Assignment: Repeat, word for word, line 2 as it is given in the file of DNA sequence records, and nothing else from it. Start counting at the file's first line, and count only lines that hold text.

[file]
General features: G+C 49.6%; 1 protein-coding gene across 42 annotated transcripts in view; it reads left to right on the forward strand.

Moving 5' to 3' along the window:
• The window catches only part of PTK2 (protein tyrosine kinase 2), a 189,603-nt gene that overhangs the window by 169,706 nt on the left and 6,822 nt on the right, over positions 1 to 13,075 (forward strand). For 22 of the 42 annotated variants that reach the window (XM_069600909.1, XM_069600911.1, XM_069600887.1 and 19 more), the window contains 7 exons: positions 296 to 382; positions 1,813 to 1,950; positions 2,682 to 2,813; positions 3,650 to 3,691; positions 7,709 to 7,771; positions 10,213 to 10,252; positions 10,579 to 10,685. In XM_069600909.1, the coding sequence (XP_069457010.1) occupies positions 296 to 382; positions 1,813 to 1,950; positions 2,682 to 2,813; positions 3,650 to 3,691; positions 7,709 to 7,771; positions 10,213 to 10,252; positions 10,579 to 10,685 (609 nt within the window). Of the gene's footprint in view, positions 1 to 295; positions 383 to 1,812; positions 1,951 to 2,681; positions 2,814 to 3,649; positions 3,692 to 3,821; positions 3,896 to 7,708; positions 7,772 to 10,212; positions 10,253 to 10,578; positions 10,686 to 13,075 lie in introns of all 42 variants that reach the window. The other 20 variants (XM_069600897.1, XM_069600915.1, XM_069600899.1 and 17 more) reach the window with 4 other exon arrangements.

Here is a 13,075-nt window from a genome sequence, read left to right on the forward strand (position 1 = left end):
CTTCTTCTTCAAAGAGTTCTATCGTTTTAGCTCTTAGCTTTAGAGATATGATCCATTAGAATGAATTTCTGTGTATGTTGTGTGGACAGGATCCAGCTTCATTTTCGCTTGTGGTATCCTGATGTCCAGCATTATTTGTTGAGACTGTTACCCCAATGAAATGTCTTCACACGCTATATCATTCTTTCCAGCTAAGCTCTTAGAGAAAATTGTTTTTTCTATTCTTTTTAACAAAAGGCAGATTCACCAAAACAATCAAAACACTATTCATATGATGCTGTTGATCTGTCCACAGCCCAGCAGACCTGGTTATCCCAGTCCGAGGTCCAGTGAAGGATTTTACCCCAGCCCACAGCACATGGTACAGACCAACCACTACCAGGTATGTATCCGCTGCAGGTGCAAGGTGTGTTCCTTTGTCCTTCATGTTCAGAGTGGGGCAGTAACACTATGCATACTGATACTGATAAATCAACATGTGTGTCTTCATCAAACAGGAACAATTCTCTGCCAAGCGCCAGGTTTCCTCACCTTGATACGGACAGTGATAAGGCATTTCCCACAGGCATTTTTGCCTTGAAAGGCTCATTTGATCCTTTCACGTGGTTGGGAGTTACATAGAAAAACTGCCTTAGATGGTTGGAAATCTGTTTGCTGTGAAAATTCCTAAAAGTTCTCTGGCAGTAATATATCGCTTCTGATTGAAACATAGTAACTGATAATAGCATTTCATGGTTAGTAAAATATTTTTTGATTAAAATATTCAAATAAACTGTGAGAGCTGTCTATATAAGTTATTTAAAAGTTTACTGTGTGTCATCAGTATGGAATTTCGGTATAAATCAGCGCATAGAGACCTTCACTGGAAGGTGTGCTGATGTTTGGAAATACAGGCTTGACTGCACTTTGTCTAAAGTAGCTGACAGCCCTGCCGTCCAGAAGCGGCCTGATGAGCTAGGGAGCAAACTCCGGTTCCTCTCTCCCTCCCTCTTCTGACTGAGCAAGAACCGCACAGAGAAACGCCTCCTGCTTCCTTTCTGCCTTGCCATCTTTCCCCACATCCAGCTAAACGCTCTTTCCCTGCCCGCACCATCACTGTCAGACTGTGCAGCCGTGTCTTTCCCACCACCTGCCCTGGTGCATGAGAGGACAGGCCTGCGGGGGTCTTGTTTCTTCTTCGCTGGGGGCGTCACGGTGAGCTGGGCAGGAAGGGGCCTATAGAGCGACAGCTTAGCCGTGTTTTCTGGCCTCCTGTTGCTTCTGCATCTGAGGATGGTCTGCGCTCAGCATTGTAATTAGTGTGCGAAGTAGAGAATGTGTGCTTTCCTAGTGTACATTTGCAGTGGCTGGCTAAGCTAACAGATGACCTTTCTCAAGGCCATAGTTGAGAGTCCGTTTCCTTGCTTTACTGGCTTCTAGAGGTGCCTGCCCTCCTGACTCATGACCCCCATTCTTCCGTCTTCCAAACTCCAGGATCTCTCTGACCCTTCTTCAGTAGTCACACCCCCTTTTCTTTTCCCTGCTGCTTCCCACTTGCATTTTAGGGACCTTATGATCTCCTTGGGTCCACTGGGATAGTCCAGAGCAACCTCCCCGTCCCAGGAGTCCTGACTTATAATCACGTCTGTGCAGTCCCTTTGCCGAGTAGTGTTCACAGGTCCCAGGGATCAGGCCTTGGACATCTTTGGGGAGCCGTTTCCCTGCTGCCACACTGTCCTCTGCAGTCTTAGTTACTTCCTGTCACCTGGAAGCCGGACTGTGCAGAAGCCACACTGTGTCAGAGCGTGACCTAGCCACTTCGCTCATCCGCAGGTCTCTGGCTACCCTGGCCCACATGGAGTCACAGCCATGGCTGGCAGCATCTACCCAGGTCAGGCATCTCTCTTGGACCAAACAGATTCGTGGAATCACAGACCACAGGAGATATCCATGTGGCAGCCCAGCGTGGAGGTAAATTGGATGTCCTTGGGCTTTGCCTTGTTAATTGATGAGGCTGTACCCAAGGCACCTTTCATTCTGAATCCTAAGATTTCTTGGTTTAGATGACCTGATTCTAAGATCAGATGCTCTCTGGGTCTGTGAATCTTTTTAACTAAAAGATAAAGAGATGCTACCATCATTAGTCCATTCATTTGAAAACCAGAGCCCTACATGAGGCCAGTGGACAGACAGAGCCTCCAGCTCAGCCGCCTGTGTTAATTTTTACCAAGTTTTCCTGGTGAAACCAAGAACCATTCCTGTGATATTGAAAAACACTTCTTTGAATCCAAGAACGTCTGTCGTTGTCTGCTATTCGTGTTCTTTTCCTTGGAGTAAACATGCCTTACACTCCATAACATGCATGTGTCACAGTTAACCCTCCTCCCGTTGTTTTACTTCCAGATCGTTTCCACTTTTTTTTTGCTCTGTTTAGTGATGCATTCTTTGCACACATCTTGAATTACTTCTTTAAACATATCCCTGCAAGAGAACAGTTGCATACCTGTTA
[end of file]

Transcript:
Moving 5' to 3' along the window: